Generally, if there is a conflict between statutory law and a provisions in an HOA document, the statutory provisions will control – that means the provisions in your documents which conflict with the statutory provisions are void. Effective January 1, 2014 the prior Davis Stirling Act was repealed and a new Davis Stirling Act was passed by the California legislature. To often, we hear that our Bylaws or Declaration of Conditions, Covenants and Restrictions allow us to do “X”, but you find out “x” violates the current law or you do not know that “X” violates the current law. The resulting risk is litigation and lack of knowledge or continuous and consistent action is not a defense to violation of a statute. We recommend that you have your existing Bylaws, Declaration of Conditions Covenants and Restrictions and other Operating Documents such as your Election Policy, Policies for Deliquent Assessment collection, Policies and Procedures for Enforcement of Governing Documents be reviewed for compliance with the new law.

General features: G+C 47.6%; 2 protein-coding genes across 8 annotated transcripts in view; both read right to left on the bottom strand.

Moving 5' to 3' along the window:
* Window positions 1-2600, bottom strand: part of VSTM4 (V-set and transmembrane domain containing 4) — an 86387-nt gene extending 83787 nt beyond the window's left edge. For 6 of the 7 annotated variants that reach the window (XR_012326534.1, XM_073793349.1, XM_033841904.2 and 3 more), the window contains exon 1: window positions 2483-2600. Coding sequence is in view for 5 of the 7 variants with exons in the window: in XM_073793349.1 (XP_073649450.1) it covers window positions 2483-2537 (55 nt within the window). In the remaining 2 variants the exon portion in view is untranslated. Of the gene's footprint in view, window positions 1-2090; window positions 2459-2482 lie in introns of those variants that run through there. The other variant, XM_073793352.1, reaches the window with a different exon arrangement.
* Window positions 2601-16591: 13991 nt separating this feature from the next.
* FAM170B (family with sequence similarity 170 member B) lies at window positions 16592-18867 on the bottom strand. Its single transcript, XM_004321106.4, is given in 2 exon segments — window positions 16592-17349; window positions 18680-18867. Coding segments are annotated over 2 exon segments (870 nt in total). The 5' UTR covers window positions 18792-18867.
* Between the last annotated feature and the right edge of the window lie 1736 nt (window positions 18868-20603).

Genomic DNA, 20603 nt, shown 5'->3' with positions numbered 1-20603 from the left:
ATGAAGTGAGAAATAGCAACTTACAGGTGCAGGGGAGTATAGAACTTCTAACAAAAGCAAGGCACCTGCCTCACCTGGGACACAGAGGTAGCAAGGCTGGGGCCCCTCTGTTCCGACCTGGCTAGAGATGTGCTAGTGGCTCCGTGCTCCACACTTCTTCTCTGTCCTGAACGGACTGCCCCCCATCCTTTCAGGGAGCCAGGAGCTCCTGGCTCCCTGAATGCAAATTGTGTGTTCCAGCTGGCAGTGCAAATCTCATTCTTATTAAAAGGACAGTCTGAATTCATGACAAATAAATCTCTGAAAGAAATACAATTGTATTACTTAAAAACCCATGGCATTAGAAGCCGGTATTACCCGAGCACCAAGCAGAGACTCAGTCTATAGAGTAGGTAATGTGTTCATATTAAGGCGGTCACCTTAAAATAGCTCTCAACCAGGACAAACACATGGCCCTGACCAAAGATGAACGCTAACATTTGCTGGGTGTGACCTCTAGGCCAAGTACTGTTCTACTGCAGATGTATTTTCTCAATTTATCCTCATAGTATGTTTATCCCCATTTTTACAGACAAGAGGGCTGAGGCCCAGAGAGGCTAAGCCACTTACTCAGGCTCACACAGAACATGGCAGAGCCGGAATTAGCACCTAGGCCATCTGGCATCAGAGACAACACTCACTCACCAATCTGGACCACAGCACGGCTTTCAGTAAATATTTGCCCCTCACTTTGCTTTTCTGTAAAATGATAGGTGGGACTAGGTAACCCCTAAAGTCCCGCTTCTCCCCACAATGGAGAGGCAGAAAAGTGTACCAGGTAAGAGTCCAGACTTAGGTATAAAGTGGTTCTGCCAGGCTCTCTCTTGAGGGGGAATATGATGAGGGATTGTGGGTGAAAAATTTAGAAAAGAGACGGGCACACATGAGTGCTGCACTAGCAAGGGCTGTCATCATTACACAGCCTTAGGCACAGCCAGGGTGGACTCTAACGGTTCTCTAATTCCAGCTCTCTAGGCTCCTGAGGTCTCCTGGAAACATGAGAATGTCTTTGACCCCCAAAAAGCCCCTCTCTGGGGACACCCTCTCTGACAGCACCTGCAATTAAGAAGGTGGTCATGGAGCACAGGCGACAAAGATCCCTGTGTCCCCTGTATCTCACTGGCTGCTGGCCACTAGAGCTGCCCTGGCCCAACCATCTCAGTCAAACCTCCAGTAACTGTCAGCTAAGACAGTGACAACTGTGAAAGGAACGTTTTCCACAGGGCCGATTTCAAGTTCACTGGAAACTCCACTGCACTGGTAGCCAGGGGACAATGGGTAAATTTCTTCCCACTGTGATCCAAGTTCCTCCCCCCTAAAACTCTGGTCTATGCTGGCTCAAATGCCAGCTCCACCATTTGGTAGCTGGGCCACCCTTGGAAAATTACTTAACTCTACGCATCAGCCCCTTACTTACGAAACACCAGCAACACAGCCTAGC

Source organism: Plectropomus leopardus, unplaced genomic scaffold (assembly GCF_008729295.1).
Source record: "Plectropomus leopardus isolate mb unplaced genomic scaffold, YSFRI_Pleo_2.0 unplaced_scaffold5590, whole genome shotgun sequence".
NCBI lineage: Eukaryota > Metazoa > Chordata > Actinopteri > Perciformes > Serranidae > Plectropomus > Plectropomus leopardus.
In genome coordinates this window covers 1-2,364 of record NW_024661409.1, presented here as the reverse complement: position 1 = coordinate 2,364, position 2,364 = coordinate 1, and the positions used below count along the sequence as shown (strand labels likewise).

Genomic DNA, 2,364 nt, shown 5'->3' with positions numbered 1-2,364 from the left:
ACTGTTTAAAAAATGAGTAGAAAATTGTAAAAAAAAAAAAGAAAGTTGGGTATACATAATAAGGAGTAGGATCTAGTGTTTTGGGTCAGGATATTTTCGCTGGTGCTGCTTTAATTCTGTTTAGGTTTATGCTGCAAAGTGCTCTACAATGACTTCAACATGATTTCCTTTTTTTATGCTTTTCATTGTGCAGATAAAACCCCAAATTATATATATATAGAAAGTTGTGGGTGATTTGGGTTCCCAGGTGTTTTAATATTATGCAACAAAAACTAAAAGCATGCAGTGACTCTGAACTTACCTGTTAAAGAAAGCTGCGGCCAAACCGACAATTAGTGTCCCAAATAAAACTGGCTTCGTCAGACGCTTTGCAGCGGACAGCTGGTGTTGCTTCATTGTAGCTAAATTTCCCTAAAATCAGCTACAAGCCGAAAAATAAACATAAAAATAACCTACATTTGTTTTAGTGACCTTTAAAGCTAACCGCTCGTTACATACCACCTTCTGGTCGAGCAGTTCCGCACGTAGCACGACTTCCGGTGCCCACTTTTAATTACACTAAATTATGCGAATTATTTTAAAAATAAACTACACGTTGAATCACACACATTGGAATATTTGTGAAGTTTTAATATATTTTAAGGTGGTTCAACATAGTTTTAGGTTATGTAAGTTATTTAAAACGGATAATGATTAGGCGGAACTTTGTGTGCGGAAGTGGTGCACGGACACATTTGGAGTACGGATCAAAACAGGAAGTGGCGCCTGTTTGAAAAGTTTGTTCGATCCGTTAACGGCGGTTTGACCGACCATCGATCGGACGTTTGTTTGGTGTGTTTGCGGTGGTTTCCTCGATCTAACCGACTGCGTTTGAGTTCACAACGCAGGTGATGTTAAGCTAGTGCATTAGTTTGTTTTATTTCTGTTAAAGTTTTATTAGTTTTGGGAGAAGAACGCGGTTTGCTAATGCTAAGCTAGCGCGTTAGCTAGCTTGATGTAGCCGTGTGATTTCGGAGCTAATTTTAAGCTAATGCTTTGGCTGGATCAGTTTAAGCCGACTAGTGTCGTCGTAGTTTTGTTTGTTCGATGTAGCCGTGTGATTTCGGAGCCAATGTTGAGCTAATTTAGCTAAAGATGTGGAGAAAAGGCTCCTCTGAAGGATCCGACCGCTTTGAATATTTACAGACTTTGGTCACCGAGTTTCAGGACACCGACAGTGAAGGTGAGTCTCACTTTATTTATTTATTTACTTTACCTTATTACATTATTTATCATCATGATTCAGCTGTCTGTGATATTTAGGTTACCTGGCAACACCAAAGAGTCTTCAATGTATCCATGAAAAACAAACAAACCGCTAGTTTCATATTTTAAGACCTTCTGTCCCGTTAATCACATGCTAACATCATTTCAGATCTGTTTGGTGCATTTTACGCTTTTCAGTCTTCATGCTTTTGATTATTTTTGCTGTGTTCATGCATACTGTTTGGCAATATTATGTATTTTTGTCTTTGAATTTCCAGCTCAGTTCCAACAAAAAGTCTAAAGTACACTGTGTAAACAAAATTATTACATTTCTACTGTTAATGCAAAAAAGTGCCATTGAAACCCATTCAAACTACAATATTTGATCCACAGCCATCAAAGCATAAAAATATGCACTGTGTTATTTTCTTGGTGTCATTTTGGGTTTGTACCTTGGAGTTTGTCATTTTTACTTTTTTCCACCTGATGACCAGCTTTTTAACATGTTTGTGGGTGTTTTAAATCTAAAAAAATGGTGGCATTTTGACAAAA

Navigating Legal Paths And Complexities